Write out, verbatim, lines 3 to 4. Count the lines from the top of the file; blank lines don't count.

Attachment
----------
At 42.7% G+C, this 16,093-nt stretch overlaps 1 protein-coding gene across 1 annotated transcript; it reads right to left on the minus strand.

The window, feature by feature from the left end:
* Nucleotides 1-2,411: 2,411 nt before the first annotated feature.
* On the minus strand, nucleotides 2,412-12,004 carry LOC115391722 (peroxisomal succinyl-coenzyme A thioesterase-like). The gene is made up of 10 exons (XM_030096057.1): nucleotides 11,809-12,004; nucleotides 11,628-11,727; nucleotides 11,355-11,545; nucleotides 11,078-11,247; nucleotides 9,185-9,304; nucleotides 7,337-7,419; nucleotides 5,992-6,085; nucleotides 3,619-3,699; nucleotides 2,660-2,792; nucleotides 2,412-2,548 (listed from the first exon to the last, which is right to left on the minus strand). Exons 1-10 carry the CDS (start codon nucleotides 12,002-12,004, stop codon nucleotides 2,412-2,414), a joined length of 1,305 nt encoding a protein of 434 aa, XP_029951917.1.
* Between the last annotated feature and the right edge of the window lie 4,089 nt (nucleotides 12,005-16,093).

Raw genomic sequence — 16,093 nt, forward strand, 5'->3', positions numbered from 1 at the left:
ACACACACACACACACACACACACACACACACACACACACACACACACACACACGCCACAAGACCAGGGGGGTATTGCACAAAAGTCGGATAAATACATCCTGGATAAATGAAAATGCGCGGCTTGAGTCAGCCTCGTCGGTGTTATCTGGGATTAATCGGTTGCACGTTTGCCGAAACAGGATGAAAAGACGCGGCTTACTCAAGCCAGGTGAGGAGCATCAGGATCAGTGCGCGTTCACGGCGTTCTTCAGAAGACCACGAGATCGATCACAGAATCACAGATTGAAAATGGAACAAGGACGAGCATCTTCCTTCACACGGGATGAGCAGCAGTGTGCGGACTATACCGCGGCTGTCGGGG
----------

* Nucleotides 1-2,411: 2,411 nt before the first annotated feature.
* On the minus strand, nucleotides 2,412-12,004 carry LOC115391722 (peroxisomal succinyl-coenzyme A thioesterase-like). The gene is made up of 10 exons (XM_030096057.1): nucleotides 11,809-12,004; nucleotides 11,628-11,727; nucleotides 11,355-11,545; nucleotides 11,078-11,247; nucleotides 9,185-9,304; nucleotides 7,337-7,419; nucleotides 5,992-6,085; nucleotides 3,619-3,699; nucleotides 2,660-2,792; nucleotides 2,412-2,548 (listed from the first exon to the last, which is right to left on the minus strand). Exons 1-10 carry the CDS (start codon nucleotides 12,002-12,004, stop codon nucleotides 2,412-2,414), a joined length of 1,305 nt encoding a protein of 434 aa, XP_029951917.1.